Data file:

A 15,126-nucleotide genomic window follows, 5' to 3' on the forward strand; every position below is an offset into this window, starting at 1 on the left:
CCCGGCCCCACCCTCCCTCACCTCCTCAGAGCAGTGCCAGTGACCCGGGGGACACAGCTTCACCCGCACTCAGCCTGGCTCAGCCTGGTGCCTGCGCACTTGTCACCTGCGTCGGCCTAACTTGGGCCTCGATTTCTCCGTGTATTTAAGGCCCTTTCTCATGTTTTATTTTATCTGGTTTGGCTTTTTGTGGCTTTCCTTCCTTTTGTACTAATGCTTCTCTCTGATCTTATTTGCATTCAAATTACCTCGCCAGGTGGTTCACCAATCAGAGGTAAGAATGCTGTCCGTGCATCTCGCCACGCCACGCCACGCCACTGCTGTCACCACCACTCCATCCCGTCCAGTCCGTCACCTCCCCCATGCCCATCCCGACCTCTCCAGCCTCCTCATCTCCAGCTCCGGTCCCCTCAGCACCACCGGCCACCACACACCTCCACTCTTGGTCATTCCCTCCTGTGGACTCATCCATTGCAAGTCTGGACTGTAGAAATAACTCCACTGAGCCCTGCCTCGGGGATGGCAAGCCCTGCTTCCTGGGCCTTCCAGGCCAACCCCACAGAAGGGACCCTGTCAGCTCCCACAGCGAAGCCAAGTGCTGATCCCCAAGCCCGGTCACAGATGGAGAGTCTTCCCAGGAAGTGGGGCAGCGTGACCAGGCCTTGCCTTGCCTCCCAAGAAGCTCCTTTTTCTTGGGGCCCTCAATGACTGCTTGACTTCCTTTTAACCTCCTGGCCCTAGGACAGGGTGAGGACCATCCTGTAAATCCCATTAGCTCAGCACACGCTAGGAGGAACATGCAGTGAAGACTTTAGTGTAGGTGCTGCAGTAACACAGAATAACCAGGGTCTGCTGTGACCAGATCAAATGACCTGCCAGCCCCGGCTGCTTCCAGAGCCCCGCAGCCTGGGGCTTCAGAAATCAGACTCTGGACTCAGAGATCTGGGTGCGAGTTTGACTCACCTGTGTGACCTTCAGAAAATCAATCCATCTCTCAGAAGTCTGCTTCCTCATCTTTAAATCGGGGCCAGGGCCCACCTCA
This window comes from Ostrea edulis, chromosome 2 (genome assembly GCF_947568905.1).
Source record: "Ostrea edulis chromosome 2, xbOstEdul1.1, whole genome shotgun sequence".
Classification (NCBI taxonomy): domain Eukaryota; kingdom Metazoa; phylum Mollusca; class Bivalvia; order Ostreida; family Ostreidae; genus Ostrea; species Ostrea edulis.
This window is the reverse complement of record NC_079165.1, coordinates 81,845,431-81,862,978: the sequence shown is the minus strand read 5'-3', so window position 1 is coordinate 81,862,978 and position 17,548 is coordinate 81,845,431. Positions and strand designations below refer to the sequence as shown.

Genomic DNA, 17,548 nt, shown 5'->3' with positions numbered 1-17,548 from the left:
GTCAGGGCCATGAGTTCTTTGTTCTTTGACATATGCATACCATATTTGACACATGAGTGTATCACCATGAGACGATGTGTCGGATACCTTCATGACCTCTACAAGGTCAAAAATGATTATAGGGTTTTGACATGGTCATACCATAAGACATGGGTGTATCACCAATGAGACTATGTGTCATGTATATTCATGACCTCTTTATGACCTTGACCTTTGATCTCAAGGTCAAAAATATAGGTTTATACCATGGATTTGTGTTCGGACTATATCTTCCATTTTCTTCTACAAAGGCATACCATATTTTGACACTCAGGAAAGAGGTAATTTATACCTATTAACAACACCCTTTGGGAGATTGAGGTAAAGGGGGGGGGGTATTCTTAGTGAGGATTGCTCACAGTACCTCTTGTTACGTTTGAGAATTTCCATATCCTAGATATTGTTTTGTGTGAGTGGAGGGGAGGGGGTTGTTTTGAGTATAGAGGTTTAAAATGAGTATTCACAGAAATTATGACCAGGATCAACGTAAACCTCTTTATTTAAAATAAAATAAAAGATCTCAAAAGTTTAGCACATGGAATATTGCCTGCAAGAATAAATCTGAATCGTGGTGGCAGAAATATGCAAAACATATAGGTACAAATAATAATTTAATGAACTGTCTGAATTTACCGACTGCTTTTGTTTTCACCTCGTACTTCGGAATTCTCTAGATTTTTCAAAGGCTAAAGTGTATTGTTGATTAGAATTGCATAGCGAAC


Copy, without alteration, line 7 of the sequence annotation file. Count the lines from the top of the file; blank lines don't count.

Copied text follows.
Genomic DNA, 17,548 nt, shown 5'->3' with positions numbered 1-17,548 from the left: